Monday, November 27, 2006

I'm About To Blow Your Mind

I can't remember why now, but I started doing some research into that whole Titanic thing. And a thought occurred to me. Are you ready for this? Probably not. So let's get some basic facts out of the way first:

From The exact size of the iceberg will probably never be known, but according to early newspaper reports the height and length of the iceberg was approximated at 50 to 100 feet high and 200 to 400 feet long.

Okay, so the 'tanic basically crashed into a small island. Then everybody who didn't get into a boat fell into the water. Most of the deaths were due to hypothermia.

So, here's my thought:





go to the iceburg??

The lifeboat people could've been rowing people from the area where the boat was sinking over to the iceberg. Back and forth, back and forth, taking people to safety. And folks in the water also could've just swam toward the 'berg. Right? Seriously, people. It would've been cold to sit on, but not as cold as the damn water!

Possible holes in my theory, with my answers:

1. They couldn't see the iceberg.

Fine. But they knew it was around there! They must've had flashlights. Just point 'em toward the direction where the ship had just come from, and, voila, a floating refuge.

2. The ship kept going after it hit, so the iceberg was, like, really far away.

The captain gave the "all-stop" order when they hit the 'berg. (Although I read somewhere else that he gave an order to "keep steaming," and they went on for twenty minutes. But that's just a theory.)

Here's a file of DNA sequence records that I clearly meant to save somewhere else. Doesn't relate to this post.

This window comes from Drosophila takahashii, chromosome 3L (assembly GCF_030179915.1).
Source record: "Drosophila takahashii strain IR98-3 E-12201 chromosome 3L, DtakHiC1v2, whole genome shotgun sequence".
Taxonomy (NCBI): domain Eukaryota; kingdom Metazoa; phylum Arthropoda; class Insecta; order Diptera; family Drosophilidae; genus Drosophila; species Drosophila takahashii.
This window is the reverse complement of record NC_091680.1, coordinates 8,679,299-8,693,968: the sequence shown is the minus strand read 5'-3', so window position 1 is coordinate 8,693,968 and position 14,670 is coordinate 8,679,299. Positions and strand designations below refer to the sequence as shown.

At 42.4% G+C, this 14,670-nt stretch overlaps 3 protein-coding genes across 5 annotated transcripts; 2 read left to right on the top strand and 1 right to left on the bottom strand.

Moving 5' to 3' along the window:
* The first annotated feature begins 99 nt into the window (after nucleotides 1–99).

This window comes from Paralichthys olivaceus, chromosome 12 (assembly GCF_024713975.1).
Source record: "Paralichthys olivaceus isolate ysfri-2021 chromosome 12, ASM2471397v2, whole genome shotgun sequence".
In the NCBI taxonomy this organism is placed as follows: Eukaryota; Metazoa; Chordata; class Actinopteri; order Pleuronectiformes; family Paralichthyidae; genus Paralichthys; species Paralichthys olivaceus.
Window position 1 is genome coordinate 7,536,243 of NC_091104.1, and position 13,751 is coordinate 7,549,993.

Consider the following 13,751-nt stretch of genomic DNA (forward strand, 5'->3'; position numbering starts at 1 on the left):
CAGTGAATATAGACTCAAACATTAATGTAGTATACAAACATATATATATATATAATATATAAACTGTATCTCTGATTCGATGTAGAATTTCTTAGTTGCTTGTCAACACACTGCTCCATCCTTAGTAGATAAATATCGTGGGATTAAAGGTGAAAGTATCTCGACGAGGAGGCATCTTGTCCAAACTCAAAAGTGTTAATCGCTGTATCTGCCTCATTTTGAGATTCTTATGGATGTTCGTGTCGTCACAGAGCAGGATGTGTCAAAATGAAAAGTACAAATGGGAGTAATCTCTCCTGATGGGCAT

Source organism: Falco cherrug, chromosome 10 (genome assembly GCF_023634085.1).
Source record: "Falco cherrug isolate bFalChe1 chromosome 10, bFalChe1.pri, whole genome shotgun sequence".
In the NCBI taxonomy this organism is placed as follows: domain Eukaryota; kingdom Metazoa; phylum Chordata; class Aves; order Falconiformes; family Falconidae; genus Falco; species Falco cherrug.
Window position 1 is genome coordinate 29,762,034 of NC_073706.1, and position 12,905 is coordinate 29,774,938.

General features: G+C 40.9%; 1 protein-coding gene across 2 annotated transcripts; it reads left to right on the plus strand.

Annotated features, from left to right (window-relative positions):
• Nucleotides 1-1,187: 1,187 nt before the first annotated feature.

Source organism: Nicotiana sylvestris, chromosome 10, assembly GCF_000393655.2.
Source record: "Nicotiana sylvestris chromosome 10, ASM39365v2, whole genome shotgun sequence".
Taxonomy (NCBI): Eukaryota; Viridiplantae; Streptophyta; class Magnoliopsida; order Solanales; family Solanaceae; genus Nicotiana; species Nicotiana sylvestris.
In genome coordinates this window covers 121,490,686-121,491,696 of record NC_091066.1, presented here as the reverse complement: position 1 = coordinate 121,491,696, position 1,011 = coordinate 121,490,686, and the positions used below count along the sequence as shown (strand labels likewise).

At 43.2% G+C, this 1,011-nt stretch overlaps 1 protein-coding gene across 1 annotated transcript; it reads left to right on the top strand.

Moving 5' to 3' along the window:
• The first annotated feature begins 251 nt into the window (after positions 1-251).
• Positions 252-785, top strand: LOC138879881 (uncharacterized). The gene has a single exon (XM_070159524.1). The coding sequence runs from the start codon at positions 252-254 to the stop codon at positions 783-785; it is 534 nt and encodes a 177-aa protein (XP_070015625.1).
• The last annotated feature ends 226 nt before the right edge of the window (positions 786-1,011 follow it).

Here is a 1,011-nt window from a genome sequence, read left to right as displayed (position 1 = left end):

3. The sides of the 'berg were way too hard to climb up. They were, like, sheer cliffs.

How do you know? Were you there? I bet there was at least a chance that there was a way to climb up, rather than it being steep walls shooting up out of the water on all sides. Even in that case, you can still try to dig your fingers in and climb up. You're life's at stake, after all.

I guess I'm just curious about where the iceberg was. People went back the next day and took photos of two possible culprits in the area. One even had a line of red paint, according to a witness. Also, apparently they were sailing through floating ice for a while before they hit the big iceberg. So why wouldn't there have been lots of little icies around for people to climb onto? Maybe once they were in the water, they tried to swim but it was just too cold.

I don't know. Whatever. Another fact I discovered was that when the Carpathia brought all the survivors to New York, it docked at Pier 54. This past summer, Chan and I watched Jaws on Pier 54. Every survivor of that tragedy walked down that pier, through the archway, which is all that remains of the original, and is visible in my last photo on the linked page above. Cool.

I've seen a great pic of that red striped 'burg, and it was not climbable...couple that with the 32 degree water, and most of the people dumped into the water could not do much of ANYTHING after as little as 90 seconds. I like your theories, though.

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